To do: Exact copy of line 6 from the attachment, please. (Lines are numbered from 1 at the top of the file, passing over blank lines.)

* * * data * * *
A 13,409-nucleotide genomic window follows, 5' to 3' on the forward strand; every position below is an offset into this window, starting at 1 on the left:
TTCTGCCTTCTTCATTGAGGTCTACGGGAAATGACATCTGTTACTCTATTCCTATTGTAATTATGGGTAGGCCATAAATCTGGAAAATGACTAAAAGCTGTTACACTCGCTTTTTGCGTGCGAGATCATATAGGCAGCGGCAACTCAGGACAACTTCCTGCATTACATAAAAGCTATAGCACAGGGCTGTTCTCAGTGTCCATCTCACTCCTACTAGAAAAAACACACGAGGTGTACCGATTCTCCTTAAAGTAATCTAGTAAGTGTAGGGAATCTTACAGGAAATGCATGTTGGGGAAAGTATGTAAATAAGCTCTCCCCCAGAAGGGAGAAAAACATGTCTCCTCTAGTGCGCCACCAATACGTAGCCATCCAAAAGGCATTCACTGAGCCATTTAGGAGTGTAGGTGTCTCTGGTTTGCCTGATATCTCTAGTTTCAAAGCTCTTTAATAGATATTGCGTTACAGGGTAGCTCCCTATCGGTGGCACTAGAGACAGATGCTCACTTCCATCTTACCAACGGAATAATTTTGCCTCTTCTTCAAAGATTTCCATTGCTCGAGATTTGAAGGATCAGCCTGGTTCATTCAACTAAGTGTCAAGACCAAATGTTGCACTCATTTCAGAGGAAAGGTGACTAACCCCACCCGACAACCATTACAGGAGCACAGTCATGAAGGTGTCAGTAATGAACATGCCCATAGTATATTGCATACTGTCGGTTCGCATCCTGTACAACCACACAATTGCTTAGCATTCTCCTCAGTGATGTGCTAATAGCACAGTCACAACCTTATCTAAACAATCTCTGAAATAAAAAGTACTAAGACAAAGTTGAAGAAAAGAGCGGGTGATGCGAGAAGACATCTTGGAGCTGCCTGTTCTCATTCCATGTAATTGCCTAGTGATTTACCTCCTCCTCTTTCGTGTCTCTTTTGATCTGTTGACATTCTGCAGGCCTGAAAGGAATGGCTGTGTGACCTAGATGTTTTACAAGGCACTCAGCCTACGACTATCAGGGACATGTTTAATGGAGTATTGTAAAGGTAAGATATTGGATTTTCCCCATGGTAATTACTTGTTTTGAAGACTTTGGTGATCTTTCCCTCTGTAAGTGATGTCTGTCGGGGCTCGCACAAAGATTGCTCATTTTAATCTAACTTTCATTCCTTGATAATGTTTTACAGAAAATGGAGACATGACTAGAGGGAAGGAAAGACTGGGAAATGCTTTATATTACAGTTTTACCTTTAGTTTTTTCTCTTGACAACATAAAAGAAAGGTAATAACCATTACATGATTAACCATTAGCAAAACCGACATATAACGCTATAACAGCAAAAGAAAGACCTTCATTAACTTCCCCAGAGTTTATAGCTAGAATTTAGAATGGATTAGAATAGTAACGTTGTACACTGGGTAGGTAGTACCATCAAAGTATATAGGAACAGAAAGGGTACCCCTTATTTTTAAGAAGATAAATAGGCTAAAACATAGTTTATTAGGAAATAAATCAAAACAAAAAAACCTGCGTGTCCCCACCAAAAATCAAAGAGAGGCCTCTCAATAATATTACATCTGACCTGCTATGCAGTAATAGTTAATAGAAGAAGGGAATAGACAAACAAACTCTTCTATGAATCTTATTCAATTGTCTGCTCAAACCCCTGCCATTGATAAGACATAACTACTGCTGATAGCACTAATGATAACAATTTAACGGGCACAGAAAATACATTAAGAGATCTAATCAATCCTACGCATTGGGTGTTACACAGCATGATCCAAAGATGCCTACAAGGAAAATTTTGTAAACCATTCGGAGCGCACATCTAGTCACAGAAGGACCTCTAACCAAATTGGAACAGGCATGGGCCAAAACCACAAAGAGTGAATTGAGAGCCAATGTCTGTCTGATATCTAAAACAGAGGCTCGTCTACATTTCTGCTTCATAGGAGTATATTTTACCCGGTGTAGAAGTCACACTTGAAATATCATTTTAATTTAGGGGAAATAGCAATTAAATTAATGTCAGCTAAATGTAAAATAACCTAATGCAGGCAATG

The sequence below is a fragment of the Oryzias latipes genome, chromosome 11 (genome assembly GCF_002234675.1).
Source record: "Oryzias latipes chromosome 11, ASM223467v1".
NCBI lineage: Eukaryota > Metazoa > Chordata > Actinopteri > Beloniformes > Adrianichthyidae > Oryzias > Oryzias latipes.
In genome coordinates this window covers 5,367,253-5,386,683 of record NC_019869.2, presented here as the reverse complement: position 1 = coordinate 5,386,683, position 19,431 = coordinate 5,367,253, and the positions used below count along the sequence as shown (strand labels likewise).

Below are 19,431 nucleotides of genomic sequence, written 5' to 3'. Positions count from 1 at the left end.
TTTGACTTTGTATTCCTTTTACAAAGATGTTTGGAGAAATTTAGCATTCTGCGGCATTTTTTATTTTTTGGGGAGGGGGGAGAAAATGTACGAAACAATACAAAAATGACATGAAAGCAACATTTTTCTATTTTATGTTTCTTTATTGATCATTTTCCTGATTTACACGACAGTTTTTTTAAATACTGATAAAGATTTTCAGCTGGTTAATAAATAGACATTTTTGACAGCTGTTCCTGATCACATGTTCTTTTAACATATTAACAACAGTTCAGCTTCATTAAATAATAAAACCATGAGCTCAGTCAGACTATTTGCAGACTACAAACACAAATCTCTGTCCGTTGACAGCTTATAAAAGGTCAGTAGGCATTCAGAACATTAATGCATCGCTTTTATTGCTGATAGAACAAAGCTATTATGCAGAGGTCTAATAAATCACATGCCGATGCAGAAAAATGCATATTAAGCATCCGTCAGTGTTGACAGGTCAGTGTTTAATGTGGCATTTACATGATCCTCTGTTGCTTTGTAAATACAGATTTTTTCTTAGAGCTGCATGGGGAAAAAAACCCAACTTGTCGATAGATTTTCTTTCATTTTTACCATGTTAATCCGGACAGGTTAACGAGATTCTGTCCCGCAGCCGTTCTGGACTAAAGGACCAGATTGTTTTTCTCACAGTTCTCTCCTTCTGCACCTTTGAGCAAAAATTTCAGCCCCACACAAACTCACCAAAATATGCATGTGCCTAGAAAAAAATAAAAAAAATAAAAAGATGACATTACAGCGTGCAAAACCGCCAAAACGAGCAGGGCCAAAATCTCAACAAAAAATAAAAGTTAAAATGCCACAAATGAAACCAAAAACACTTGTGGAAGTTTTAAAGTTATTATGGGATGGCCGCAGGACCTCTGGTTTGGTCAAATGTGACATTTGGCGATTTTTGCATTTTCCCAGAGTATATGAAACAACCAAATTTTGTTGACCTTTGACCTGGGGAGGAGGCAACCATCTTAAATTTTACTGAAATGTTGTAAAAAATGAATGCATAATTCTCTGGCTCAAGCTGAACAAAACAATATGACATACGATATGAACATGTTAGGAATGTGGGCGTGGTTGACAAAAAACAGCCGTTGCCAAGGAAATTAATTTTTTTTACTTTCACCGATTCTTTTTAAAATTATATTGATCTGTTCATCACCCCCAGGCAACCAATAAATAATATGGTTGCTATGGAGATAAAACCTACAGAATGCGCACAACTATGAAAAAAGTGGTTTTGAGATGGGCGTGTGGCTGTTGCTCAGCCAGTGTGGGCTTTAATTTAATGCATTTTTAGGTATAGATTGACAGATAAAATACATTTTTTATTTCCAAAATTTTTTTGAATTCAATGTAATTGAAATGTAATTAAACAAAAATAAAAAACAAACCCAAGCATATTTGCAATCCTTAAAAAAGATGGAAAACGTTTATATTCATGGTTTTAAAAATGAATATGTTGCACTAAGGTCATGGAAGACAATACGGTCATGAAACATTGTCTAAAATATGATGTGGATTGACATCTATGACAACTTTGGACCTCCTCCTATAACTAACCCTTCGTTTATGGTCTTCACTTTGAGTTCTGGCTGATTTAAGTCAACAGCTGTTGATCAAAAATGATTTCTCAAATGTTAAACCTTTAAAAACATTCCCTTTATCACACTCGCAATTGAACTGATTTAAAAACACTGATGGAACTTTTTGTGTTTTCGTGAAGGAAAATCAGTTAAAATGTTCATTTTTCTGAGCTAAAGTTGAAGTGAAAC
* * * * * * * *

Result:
In genome coordinates this window covers 5,367,253-5,386,683 of record NC_019869.2, presented here as the reverse complement: position 1 = coordinate 5,386,683, position 19,431 = coordinate 5,367,253, and the positions used below count along the sequence as shown (strand labels likewise).